I was sort of disappointed by my first visit to Dooky Chase’s. Not because of the food or ambiance or service, but because of my inability to exercise portion control while feasting on their lunch buffet. Halfway through my gut-busting first plateful, I glanced at my husband’s plate and realized I still had much to sample. Word to the wise: pace yourself, people.
Upon crossing the threshold at the corner of Orleans Avenue and Miro Street in the Treme, there is this very warm, welcoming vibe. The giant photo of Mrs. Leah Chase in a grandmotherly embrace with President Obama and a drawing of her with Tiana from Disney’s The Princess and the Frog only enhance that feeling.
I was hoping to catch a glimpse of Mrs. Chase, who began working in the iconic family restaurant with her late husband – trumpet player and orchestra conductor, Edgar “Dooky” Chase II – in the 1950s. I just wanted to soak in a little of her energy. At almost 90, she is known to still be quite a freethinking, feminist spitfire with lots of stories to tell.
But I was sort of glad she wasn’t there to see the hot sauce sitting on my table like a beacon of shame. It wasn’t until after I’d accepted our server’s offer to bring some over that I remembered how she famously admonished President Obama for seasoning her gumbo. After the first slurp of her okra gumbo, I realized it would be total sacrilege to disturb the perfect balance of flavors with a clumsy extra dose of Crystal Sauce. The same goes for pretty much everything else I sampled. And by sampled, I mean devoured.
Okay, I have to admit, the main reason I wanted to eat at Dooky Chase’s was because of its iconic status. As a New Orleans resident and lover of the local culture, I felt it was my duty to experience it. But, I’m not a huge fried chicken fan, and though I love regional staples like jambalaya and shrimp creole and all their savory cousins, I’m not a fan of the kind of heavy-handed Louisiana cooking that smothers vegetables within inches of their lives. There, I said it. But don’t run me out of town, yet – I was truly shocked and delighted by how much I loved this food. I’m hoping Mrs. Chase’s fried chicken recipe is out there somewhere on the Internet because I, the girl who never eats the skin, left nothing behind except the bones. Perfect heat, perfect crisp (from a chafing dish, even!), and surprisingly not greasy. Magic.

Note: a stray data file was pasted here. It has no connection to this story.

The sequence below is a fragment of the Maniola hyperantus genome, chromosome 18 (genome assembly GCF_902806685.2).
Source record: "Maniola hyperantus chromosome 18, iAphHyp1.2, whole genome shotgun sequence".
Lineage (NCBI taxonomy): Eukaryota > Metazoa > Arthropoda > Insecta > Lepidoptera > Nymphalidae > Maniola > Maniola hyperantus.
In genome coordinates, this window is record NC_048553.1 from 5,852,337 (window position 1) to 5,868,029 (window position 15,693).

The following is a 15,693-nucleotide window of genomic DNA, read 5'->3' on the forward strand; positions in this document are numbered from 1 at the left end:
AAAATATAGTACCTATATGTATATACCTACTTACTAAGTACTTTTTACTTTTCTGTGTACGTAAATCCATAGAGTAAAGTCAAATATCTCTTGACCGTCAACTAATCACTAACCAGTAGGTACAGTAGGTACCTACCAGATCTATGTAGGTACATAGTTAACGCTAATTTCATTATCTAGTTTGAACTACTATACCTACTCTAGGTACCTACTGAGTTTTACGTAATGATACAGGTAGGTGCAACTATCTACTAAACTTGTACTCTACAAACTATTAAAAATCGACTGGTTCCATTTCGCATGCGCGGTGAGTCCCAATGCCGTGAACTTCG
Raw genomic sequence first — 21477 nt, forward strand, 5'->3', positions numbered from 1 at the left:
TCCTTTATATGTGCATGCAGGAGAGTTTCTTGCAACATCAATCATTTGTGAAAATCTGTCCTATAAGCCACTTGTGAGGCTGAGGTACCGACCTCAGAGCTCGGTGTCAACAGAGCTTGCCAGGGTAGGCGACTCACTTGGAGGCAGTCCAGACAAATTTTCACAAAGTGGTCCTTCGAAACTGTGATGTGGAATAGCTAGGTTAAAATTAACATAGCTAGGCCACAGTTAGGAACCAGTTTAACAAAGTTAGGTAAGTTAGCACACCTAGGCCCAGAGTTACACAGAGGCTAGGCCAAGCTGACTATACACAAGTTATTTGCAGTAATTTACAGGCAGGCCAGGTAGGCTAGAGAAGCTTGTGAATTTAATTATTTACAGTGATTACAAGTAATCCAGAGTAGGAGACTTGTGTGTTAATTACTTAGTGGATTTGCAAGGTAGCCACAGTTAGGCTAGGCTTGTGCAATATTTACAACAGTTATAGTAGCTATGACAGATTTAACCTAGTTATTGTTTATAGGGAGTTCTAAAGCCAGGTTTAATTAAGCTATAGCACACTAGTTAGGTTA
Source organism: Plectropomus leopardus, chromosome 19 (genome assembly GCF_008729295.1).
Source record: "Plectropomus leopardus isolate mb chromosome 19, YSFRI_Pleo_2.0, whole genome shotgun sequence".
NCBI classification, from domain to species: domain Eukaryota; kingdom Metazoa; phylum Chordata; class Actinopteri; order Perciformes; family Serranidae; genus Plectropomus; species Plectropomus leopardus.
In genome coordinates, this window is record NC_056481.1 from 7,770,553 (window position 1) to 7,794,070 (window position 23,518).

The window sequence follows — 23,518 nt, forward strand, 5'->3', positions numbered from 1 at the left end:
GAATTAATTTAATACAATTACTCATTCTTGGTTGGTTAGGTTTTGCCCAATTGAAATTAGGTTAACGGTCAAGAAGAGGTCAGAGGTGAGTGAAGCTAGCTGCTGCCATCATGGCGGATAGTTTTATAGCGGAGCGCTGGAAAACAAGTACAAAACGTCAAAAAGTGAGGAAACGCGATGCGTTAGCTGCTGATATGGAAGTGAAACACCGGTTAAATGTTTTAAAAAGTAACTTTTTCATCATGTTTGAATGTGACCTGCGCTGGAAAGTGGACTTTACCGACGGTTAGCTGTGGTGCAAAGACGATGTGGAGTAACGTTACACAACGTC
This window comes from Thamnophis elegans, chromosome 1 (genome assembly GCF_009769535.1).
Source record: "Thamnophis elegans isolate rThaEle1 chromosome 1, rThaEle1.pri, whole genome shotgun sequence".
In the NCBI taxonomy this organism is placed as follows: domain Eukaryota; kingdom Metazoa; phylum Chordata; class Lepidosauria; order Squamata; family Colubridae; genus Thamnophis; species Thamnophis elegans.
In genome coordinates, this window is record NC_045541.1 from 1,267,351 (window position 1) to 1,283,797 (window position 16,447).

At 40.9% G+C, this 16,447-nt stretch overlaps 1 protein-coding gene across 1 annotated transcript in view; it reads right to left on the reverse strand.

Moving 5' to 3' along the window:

My husband, the Louisiana-born, true foodie in this outfit, was skeptical about the stacks of whole, bony catfish in a neighboring dish, but curiosity got the best of him. He was amazed by the ease with which the tender meat easily separated from the bones. All I know is, it was perfectly cooked, the minimal breading was superb, and, best of all, the fish itself had a delicate, decidedly unfishy flavor. Wow.
There was also a lovely salmon stew in creole sauce, lima beans and shrimp, mac and cheese, a tangy potato salad (made with Creole mustard, was my amateur guess), and my favorite non-meat dish on the buffet, vegetable jambalaya. This lightly seasoned rice dish was riddled with fresh and firm broccoli and carrots, worthy of the cover of Cooking Light magazine. I’m probably the wrong person to ask about the greens, as I hate cooked greens of all kinds, but my husband claims that they’re the best in town. And, seriously, he would know.
I was not excited when our server told me bread pudding was not included with the buffet, but that he would be bringing us peach cobbler. Ho-hum. But once again, I got schooled. As I slid my fork through the crispy, crunchy, sugary topping, through the spongy cake, and down into the ooey-gooey peachyness, I knew I was in for a treat. Sure enough, heaven.
I’ve been reformed. I had no idea Louisiana cooking could be so filling and complex, without being heavy-handed. So, now I’m dying to get back for more fried chicken and to taste Mrs. Chase’s famous red beans and gumbo z’herbes (green gumbo). Who’s hungry?
Bring Dooky Chase’s to your own home with one of Mrs. Chase’s famous recipes.
All photos by Liz Genest Smith.